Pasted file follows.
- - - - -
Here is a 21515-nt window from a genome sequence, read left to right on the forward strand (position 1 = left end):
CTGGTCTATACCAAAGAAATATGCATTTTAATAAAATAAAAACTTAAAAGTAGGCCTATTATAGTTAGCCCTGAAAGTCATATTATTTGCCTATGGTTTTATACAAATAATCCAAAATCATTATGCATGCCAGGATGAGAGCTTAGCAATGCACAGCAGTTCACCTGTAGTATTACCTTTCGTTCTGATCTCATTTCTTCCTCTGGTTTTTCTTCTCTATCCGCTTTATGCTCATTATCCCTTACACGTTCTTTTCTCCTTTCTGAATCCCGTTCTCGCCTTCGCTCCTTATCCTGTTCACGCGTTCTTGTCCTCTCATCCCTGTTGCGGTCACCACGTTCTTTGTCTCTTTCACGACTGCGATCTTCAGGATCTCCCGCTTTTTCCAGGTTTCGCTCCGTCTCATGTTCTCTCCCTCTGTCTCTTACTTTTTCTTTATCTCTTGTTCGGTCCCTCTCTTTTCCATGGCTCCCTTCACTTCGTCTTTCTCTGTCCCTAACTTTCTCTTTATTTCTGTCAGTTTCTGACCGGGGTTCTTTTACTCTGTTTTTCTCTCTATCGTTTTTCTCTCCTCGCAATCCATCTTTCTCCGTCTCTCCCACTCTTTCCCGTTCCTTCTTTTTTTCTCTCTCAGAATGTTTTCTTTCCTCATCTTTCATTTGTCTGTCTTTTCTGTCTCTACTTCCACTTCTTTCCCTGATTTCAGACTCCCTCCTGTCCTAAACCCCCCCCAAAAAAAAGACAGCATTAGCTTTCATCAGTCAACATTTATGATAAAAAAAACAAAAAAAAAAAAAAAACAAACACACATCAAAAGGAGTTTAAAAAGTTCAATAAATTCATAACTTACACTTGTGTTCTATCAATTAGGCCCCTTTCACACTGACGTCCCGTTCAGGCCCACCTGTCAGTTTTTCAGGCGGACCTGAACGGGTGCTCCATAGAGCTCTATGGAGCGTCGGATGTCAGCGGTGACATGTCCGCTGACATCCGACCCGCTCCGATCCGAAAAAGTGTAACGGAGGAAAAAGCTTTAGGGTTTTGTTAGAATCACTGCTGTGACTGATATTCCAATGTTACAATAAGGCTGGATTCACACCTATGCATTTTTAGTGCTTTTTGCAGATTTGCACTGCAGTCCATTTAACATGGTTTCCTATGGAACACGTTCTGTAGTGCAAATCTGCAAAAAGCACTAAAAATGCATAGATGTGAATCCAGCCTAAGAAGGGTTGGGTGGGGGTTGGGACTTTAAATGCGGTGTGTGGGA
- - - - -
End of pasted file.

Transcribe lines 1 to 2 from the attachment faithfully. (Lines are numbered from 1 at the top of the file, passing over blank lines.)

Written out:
Here is a 21515-nt window from a genome sequence, read left to right on the forward strand (position 1 = left end):
CTGGTCTATACCAAAGAAATATGCATTTTAATAAAATAAAAACTTAAAAGTAGGCCTATTATAGTTAGCCCTGAAAGTCATATTATTTGCCTATGGTTTTATACAAATAATCCAAAATCATTATGCATGCCAGGATGAGAGCTTAGCAATGCACAGCAGTTCACCTGTAGTATTACCTTTCGTTCTGATCTCATTTCTTCCTCTGGTTTTTCTTCTCTATCCGCTTTATGCTCATTATCCCTTACACGTTCTTTTCTCCTTTCTGAATCCCGTTCTCGCCTTCGCTCCTTATCCTGTTCACGCGTTCTTGTCCTCTCATCCCTGTTGCGGTCACCACGTTCTTTGTCTCTTTCACGACTGCGATCTTCAGGATCTCCCGCTTTTTCCAGGTTTCGCTCCGTCTCATGTTCTCTCCCTCTGTCTCTTACTTTTTCTTTATCTCTTGTTCGGTCCCTCTCTTTTCCATGGCTCCCTTCACTTCGTCTTTCTCTGTCCCTAACTTTCTCTTTATTTCTGTCAGTTTCTGACCGGGGTTCTTTTACTCTGTTTTTCTCTCTATCGTTTTTCTCTCCTCGCAATCCATCTTTCTCCGTCTCTCCCACTCTTTCCCGTTCCTTCTTTTTTTCTCTCTCAGAATGTTTTCTTTCCTCATCTTTCATTTGTCTGTCTTTTCTGTCTCTACTTCCACTTCTTTCCCTGATTTCAGACTCCCTCCTGTCCTAAACCCCCCCCAAAAAAAAGACAGCATTAGCTTTCATCAGTCAACATTTATGATAAAAAAAACAAAAAAAAAAAAAAAACAAACACACATCAAAAGGAGTTTAAAAAGTTCAATAAATTCATAACTTACACTTGTGTTCTATCAATTAGGCCCCTTTCACACTGACGTCCCGTTCAGGCCCACCTGTCAGTTTTTCAGGCGGACCTGAACGGGTGCTCCATAGAGCTCTATGGAGCGTCGGATGTCAGCGGTGACATGTCCGCTGACATCCGACCCGCTCCGATCCGAAAAAGTGTAACGGAGGAAAAAGCTTTAGGGTTTTGTTAGAATCACTGCTGTGACTGATATTCCAATGTTACAATAAGGCTGGATTCACACCTATGCATTTTTAGTGCTTTTTGCAGATTTGCACTGCAGTCCATTTAACATGGTTTCCTATGGAACACGTTCTGTAGTGCAAATCTGCAAAAAGCACTAAAAATGCATAGATGTGAATCCAGCCTAAGAAGGGTTGGGTGGGGGTTGGGACTTTAAATGCGGTGTGTGGGA